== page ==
Auditor Mike Harmon released a scathing report on the practices of the administrative branch of the Kentucky courts on Thursday, that found a lack of oversight of executives and elected officials in the agency.
According to the report, the lack of oversight spread to the members of the highest court in Kentucky. In all, five current and former Supreme Court justices were referenced in the report for questionable practices. The report did not identify them by name, but the auditor’s office later identified the justices they referenced.
The report included a recommendation that the Administrative Office of the Courts hold elected officials accountable if they break policy, but the AOC pushed back, saying that ultimately it’s the voters who hold elected officials accountable.
“The role of the AOC is to develop and recommend policy measures to the Supreme Court for adoption as Rules of Administrative Procedure and to execute Rules of Administrative Procedure and other policies and programs adopted by the Supreme Court,” Laurie Dudgeon, the executive director of the AOC, said in her response to the audit. “The AOC agrees that any policies developed by the Supreme Court should be enforced uniformly and consistently. Ultimately, elected officials are accountable to the voters and to the appropriate disciplinary bodies.”
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Here are the current and former Supreme Court Justices referenced in the report:
Justice Samuel T. Wright
The largest allegations of ethically questionable activity largely focused on Justice Wright and the decision to lease a property owned by his sons at triple the cost of the other bid.
In 2016, shortly after he was elected to the Supreme Court, Wright submitted a request to rent property in Whitesburg. The AOC advertised a bid for the office space in 2015 and came back with two responses: one from a property that used to be the post office and one from a property owned by Wright’s two sons.
In a memo dated January 14, 2016, AOC facilities staff spelled out the difference between the two properties. The first property, owned by his sons, would cost $59,912.76 per year, included janitorial services and would require upgrades to comply with the American Disabilities Act. The second property, which was larger, would cost $21,000.00. Janitorial services were not included.
The memo requested that the AOC lease the more expensive space but did not cite a reason why.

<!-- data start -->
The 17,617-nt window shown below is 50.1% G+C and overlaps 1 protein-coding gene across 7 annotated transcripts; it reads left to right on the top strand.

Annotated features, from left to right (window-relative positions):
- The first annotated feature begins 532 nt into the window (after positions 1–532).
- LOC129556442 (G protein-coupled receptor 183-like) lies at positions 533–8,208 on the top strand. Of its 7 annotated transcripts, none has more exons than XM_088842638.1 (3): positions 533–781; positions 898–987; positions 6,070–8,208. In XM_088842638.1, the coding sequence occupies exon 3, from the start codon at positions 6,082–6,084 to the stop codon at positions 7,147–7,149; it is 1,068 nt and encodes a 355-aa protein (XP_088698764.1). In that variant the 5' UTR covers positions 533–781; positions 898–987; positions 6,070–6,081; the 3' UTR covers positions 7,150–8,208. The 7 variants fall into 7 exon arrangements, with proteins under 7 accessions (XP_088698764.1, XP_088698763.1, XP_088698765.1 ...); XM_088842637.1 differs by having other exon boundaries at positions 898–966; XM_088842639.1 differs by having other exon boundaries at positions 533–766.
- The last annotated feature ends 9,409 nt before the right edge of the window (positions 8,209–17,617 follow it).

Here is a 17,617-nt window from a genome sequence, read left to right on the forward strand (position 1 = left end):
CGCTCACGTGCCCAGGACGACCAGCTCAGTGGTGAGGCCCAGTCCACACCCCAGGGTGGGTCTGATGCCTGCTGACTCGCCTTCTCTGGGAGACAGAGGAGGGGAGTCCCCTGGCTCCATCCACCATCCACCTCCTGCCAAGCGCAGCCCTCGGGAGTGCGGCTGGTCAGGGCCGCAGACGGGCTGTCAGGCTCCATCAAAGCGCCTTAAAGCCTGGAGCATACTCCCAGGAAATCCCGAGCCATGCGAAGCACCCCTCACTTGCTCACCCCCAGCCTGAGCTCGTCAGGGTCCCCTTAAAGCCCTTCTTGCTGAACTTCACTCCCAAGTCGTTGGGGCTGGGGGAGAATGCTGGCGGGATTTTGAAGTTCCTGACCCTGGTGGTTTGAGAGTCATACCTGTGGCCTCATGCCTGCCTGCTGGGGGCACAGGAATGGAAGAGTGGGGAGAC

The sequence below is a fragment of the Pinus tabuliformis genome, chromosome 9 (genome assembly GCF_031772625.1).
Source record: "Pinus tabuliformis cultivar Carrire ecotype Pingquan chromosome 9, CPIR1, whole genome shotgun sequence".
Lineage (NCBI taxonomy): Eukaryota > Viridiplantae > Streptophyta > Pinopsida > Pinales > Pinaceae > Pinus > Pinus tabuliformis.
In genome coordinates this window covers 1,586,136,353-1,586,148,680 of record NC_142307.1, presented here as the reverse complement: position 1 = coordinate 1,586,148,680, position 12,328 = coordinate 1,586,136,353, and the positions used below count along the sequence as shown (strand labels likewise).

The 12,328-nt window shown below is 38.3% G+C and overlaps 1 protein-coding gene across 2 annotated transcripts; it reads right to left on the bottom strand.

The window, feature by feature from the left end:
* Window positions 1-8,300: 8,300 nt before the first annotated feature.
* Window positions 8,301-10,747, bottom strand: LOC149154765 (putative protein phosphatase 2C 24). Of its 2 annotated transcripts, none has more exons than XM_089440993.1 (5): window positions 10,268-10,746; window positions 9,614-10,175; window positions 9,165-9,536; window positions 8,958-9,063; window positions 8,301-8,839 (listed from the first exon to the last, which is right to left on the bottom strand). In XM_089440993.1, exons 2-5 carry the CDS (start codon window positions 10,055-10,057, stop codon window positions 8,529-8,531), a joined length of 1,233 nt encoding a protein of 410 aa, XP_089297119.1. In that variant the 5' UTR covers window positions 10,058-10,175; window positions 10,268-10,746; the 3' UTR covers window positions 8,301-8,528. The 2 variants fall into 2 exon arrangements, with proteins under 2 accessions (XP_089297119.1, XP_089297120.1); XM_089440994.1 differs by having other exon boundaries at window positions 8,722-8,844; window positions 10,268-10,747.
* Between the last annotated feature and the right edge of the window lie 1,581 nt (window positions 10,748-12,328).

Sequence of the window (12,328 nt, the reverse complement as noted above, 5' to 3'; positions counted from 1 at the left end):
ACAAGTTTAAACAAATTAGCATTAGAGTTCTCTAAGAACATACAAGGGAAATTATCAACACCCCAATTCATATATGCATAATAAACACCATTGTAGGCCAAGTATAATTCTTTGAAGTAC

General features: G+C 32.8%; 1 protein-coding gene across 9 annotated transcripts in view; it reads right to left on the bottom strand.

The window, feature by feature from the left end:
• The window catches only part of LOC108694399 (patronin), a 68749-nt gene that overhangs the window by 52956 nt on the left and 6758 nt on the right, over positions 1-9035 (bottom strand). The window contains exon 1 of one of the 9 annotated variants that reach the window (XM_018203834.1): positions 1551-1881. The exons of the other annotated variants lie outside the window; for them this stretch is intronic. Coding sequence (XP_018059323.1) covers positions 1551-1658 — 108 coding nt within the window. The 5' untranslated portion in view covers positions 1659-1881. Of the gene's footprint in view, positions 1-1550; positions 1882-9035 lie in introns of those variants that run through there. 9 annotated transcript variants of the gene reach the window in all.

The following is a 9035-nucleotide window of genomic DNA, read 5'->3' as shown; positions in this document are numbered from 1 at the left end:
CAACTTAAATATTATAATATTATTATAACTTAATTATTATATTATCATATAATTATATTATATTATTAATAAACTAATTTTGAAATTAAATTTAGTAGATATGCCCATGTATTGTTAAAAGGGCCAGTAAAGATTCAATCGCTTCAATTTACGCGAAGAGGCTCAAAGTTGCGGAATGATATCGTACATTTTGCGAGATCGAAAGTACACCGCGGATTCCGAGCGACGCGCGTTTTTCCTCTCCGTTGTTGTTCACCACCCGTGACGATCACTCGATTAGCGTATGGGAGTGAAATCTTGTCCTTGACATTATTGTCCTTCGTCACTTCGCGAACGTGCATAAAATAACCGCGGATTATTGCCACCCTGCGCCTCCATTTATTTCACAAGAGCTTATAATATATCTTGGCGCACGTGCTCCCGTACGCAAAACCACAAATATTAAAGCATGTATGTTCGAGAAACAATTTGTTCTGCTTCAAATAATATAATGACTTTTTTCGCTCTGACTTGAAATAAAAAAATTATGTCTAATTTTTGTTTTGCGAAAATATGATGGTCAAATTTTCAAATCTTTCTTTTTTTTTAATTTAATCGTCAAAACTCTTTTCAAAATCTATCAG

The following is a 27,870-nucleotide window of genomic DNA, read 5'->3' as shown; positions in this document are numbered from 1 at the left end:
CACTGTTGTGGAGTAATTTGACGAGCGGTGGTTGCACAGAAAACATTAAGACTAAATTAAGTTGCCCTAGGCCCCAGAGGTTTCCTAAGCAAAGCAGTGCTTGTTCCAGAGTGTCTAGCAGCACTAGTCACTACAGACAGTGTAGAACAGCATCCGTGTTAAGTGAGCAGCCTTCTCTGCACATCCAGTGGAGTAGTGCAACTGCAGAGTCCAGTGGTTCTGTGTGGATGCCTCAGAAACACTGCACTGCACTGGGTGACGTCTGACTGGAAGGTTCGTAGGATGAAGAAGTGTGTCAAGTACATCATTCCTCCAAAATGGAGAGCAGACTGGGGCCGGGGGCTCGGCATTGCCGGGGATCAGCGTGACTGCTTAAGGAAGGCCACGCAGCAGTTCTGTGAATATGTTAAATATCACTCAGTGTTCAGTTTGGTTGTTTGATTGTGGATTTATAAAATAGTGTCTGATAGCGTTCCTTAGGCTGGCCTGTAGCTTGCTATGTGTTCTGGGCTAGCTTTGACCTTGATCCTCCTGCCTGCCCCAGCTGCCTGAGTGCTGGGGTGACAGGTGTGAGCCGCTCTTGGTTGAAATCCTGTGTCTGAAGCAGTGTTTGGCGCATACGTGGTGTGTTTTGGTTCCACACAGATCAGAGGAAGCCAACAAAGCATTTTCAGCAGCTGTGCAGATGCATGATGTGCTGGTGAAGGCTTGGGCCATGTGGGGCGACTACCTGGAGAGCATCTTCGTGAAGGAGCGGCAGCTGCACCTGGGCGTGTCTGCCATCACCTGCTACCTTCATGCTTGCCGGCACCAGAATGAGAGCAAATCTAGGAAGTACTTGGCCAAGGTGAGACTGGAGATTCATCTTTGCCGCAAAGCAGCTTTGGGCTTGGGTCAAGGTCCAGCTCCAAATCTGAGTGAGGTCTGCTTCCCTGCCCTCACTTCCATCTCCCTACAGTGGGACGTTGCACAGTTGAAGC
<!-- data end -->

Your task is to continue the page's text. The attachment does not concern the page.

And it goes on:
“Based on the limited information in the above memo, there is no justification for accepting the higher-cost space,” the audit found. “The criteria mentioned in the above memo does not provide sufficient information to compare the spaces for the criteria mentioned..”
On April 13, 2016, Dudgeon approved a lease for the more expensive property to start in October 2016.
In response to the audit, Dudgeon acknowledged that there wasn’t proper documentation, but defended the lease.
“While the AOC acknowledges that there was a lack of documentation in the lease file, the other proposed property was not suitable due to structural problems, persistent roof leaks and an inadequate HVAC system,” Dudgeon said. “The AOC’s decision on office space depends largely on what is available in that market and sometimes elected officials live in an area with very limited real estate options.”
Dudgeon also said the lease was finalized for $44,788.40 per year, which is twice the amount of the other offer.
It wasn’t the only time Wright was mentioned in the report. The Supreme Court Justices have access to state cars in order to use for travel related to their work on the court.
Wright took out a car on March 8, 2016. In July of that year, he brought the car back in and traded with Dudgeon. Wright never reported the mileage on the car for the more than four months it was in his possession, a fact that the auditor’s office has referred to the IRS and Kentucky Revenue Department.
Between July 25, 2016, and December 31, 2017, Wright did not submit mileage reports for the vehicles he was driving. When the Auditor’s office requested the information, he was able to provide mileage information to the tenth of the mile.